“(CareLink mobile services) are here to offer big and small things for people living on the streets,” said Sandra Garcia, a CMC medical assistant. “Sometimes it’s just passing out food and water while checking on the people we know are out here.”

CareLink is an umbrella term for all the CMC mobile services, spokesman Roger Phillips said. 

Composed of CMC nurse practitioners and medical assistants/case managers, CareLink’s teams offer medical and social services to returning and new unhoused patients in Stockton, Lodi, Tracy and Manteca. 

Right now there are the medical vans for Garcia’s team and others like it, such as behavioral health mobile teams. In the near future CMC plans to send out mobile mammogram and dental teams to help families like the Scarbones. 

Because of the constant shuffle of encampment clearings, the medical and social workers at the Stockton Homeless Shelter often struggle to find their patients in time.

Keeping up with the area’s unhoused community members is a daunting task, but the program at the very least attempts to provide a level of care to the region’s most vulnerable population. 

In early November, CVJC accompanied CMC’s mobile care teams as they searched for their patients in Stockton.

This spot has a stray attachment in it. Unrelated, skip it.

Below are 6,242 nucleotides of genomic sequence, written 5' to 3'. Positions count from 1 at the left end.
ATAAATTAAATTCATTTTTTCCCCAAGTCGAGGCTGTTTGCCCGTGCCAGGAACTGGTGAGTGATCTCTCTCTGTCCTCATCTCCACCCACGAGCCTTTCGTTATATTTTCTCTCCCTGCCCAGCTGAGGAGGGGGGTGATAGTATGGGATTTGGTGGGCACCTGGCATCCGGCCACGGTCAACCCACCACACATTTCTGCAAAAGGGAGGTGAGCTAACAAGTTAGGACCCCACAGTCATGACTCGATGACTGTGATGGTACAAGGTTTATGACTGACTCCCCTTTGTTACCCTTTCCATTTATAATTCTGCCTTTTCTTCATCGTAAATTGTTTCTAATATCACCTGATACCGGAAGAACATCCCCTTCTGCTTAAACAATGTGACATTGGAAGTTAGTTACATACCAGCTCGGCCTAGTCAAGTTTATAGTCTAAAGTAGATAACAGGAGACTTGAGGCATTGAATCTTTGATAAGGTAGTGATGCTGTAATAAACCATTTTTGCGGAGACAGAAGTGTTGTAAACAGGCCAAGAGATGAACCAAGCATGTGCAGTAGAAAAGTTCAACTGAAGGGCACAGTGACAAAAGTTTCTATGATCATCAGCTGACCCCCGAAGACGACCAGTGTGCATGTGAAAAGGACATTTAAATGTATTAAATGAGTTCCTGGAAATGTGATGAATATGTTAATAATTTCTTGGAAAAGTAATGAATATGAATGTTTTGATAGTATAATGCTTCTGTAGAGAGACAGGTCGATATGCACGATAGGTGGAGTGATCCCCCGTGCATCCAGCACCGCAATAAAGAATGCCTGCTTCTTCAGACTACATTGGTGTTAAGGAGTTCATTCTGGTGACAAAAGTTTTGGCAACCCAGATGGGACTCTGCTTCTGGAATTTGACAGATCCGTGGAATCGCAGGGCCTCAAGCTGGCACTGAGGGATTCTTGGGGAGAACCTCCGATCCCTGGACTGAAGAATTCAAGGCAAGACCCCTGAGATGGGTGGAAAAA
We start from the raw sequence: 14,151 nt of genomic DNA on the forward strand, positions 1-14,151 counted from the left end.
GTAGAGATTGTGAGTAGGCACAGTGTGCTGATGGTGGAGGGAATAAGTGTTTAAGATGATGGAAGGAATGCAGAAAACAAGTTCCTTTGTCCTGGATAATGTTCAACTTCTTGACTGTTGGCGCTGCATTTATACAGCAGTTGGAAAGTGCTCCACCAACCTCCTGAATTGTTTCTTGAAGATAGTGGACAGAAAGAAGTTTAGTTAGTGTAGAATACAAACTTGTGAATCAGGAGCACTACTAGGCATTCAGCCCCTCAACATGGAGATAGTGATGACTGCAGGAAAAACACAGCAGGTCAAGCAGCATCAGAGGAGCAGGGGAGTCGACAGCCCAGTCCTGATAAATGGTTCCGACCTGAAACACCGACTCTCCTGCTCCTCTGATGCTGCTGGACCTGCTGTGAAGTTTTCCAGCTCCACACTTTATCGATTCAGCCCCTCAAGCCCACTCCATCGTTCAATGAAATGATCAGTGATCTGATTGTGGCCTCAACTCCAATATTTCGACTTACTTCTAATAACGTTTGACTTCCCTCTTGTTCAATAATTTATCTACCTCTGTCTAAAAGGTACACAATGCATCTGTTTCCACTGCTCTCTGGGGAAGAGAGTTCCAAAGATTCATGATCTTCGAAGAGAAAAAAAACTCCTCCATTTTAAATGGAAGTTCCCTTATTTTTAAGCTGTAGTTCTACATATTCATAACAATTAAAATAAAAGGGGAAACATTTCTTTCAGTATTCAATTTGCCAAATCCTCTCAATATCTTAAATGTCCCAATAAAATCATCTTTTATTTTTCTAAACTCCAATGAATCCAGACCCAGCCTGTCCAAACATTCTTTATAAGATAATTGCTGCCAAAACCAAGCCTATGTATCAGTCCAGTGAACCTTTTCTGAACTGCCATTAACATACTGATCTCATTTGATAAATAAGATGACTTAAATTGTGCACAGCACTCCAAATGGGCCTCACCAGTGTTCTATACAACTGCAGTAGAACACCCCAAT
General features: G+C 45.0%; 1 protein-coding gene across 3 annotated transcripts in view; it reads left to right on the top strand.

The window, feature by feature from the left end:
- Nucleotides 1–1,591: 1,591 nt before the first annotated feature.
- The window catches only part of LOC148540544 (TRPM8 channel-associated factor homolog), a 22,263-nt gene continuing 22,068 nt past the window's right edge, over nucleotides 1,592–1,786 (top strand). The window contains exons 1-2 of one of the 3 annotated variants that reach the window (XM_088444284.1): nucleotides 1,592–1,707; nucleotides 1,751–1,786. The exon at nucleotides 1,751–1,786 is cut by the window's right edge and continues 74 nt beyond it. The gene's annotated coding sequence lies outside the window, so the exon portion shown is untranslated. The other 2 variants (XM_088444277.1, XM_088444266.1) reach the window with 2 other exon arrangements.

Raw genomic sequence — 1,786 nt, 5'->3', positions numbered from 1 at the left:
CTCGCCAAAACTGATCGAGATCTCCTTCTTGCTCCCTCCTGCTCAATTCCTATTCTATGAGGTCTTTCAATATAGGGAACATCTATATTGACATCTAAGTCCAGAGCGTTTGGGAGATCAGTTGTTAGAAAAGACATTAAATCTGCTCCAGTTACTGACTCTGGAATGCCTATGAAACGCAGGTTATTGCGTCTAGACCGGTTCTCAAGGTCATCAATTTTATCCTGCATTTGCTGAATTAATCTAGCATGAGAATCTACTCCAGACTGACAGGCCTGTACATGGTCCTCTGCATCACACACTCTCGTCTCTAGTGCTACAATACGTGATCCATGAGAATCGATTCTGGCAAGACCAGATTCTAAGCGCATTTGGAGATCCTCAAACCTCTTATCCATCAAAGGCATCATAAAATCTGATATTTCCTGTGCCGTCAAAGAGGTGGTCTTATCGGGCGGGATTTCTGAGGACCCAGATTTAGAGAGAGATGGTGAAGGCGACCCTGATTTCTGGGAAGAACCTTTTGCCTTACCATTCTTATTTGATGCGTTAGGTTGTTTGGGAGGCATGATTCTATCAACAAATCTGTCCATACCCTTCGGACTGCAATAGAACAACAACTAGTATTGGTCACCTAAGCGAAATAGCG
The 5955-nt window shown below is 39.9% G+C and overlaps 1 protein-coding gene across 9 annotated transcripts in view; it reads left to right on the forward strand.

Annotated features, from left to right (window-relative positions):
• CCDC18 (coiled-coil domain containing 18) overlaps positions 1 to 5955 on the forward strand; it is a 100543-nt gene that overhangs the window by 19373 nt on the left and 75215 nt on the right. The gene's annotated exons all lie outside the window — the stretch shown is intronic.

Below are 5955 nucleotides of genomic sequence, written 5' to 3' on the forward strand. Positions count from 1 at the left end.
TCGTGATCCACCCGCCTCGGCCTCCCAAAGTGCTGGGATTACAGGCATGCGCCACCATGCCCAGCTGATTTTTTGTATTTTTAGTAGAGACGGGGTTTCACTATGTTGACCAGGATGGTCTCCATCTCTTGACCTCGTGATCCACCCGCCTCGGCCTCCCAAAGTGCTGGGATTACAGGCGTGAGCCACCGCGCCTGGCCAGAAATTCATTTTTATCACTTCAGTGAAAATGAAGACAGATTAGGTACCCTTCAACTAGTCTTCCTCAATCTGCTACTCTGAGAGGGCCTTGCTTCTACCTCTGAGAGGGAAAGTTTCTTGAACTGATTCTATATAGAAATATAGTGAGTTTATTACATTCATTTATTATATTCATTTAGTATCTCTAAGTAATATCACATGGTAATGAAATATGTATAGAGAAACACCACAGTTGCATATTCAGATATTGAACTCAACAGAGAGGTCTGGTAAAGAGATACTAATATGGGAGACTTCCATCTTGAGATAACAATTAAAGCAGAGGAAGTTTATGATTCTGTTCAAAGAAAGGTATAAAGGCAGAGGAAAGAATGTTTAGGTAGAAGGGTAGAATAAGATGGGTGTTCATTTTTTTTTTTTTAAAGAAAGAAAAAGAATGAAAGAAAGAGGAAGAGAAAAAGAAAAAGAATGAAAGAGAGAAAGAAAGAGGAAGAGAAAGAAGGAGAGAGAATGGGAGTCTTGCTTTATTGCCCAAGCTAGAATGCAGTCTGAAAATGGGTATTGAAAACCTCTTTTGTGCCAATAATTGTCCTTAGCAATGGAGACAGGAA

Deborah Scarbone, an unhoused Stockton resident receives medical assistance for her hands by Community Medical Center’s Mia Bledsoe on Nov. 9, 2023. Photo by Vivienne Aguilar.

Building community trust

When CareLink first started in 2001, a lot of people didn’t trust it, Deborah explained.

According to Deborah, it took some convincing and leading by example on her part, in order to get her friends to interact with the program.

“I’d tell them, ‘Just watch what I do.’ That’s when they’d realize (CMC) will be regular,” she said. “I really pushed to get it out here. I keep gathering people and telling them to ask questions.”

Eventually, she said, people began to trust nurse practitioner Stephanie DeRosa and the CMC vans. 

DeRosa’s patients take the lead any time she encounters them. “They don’t have to accept treatment, but I at least approach them, ask if I can take a look. Sometimes that’s all you can do,” she said. 

When DeRosa does get the chance to offer medical care, she is no-nonsense and walks patients through the steps they’ll follow to further their healing. She knows to be cautious and never go out in the field alone, but she is diligent about finding space for just her and the patient to speak privately.